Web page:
In To Kill a Mockingbird, what is it specifically that upsets Scout about what the churches teach?
The mature narrator (Scout) seems to be upset by the way both the African-American and white churches regard women.
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In chapter 12 she is taken to Cal's church and she sees the same message being shoved down her throat:
"Bootleggers caused enough trouble in the Quarters, but women were worse. Again, as I had often met it in my own church, I was confronted with the Impurity of Women doctrine that seemed to preoccupy all clergymen."
Scout is sick of women always getting blamed for everything. It's as if men have no faults--it's all on the women. She feels like she doesn't even have a chance--and to have holy men tell her whether in a white church or a black church--is the final straw for her.
There are several references to the ways that women are viewed in light of religion in To Kill a Mockingbird. One day, Scout and Miss Maudie are talking about the "foot-washing Baptists." Miss Maudie tells Scout that foot-washing (or Primitive) Baptists "think women are a sin by definition" (Chapter 5).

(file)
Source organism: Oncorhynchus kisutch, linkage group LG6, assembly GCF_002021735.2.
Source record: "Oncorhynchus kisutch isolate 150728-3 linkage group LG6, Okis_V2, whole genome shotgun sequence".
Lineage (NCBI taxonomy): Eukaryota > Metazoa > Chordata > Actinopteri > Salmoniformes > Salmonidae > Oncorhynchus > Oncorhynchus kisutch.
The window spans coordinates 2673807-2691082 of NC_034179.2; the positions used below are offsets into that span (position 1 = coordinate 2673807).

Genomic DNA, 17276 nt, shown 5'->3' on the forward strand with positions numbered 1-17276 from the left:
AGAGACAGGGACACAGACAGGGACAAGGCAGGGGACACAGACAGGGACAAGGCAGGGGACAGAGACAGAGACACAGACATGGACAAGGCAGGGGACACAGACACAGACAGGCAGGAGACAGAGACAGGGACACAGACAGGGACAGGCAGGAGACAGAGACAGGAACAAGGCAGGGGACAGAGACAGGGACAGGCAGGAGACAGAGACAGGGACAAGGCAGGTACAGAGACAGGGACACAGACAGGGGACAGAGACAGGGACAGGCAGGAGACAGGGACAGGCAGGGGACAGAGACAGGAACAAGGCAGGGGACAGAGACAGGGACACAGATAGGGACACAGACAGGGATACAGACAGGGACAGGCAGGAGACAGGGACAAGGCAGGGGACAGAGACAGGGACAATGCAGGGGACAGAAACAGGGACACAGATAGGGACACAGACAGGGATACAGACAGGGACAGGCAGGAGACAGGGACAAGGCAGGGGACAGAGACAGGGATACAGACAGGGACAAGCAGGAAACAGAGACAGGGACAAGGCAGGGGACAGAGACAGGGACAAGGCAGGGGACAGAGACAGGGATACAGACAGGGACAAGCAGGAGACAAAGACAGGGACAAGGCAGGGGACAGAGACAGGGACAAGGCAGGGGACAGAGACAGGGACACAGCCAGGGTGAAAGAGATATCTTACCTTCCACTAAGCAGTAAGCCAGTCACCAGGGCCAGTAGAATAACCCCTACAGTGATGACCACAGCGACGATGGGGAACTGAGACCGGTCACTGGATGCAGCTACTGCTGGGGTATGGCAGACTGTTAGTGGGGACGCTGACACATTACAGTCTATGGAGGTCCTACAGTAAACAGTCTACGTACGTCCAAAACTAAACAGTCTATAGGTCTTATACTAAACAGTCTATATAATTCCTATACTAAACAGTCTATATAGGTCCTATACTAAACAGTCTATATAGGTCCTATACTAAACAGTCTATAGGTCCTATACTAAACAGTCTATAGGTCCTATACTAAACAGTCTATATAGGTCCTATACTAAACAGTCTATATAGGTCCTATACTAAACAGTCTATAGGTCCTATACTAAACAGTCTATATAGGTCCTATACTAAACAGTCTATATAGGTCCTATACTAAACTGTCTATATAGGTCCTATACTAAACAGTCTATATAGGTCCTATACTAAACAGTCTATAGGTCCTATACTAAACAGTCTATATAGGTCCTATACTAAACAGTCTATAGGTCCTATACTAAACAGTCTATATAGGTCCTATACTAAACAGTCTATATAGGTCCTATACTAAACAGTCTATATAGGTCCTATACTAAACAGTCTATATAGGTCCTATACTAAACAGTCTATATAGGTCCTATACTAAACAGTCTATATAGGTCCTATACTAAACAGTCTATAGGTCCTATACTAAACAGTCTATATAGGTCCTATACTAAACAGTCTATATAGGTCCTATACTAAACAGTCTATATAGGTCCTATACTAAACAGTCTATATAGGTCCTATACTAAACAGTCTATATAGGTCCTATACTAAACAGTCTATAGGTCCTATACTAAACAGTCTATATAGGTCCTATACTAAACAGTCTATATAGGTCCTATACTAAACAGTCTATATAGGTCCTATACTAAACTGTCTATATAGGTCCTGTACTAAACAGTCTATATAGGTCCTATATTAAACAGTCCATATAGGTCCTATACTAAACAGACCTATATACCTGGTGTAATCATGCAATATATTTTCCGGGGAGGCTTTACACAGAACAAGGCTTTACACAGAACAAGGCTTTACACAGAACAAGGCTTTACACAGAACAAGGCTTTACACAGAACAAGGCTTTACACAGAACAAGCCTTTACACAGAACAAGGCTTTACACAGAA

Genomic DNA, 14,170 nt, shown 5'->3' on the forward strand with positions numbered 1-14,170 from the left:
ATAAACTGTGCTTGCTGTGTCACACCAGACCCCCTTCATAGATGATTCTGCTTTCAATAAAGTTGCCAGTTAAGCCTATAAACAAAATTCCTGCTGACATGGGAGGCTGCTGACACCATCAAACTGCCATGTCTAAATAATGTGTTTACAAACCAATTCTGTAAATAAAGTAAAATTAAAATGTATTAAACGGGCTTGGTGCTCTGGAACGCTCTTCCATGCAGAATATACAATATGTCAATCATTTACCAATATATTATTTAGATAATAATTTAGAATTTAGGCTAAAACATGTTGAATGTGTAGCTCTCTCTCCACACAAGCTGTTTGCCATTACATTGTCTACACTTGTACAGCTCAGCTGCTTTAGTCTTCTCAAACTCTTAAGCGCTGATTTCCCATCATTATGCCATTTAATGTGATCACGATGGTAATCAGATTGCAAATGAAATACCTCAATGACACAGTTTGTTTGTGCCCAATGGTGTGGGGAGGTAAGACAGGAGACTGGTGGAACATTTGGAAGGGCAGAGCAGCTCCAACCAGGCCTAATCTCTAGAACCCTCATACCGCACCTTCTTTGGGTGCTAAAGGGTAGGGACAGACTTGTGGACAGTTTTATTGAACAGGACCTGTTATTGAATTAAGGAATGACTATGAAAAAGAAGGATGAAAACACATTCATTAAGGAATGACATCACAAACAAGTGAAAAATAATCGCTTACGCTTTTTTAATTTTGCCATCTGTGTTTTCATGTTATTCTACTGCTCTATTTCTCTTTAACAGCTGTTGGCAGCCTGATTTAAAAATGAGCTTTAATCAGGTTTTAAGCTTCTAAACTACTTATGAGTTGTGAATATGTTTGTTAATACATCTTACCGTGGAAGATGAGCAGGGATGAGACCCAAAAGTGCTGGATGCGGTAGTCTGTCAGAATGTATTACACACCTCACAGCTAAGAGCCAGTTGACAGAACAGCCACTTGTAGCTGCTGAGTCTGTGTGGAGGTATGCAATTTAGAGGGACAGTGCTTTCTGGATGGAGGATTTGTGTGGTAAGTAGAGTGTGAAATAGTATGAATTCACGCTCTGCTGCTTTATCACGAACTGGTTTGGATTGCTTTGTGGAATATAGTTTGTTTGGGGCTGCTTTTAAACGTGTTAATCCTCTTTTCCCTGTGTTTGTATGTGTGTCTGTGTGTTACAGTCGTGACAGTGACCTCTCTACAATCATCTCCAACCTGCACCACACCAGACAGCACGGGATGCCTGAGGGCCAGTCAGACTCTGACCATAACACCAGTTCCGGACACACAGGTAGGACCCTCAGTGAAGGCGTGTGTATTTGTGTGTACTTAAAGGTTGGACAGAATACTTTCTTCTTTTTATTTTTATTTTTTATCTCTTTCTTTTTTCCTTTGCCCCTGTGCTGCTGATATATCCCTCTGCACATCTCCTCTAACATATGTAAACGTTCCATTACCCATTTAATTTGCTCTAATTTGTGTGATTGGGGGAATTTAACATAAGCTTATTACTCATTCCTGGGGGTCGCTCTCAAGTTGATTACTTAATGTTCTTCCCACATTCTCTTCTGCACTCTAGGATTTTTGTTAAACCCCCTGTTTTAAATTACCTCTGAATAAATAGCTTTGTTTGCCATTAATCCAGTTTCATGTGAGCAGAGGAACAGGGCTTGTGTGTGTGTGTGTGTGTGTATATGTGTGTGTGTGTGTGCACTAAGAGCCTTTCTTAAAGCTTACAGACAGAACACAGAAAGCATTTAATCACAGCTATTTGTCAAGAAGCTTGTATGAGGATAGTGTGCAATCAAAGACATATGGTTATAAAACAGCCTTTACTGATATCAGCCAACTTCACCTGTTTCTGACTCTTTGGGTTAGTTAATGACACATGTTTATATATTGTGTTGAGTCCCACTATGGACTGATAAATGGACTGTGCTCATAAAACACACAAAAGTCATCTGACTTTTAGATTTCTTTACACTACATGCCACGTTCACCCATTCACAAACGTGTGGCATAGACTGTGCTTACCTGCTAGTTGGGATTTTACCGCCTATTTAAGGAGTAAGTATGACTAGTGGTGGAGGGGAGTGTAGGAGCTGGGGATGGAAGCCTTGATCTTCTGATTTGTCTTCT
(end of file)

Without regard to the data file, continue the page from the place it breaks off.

When Scout visits Calpurnia's church, Reverend Sykes preaches on the topic of sin. Scout observes that the content of his sermon is similar to many others she has heard before:
... he warned his flock against the evils of heady brews, gambling, and strange women. Bootleggers caused enough trouble in the Quarters, but women were worse. Again, as I had often met it in my own church, I was confronted with the Impurity of Women doctrine that seemed to preoccupy all clergymen (Chapter 12).
Scout is puzzled by this preoccupation with the idea that women are sinful. She does not express that she is particularly upset by this idea or even that she disagrees with it. She simply does not understand why it is such an issue.
This Christian idea of women being sinful originates with the book of Genesis in the Bible. Supposedly, Eve was tempted by Satan in the form of a serpent and she ate the forbidden fruit. She then convinced Adam to eat the fruit. This became basis for the idea of the specific sinfulness of womankind that some denominations of Christianity believe in.
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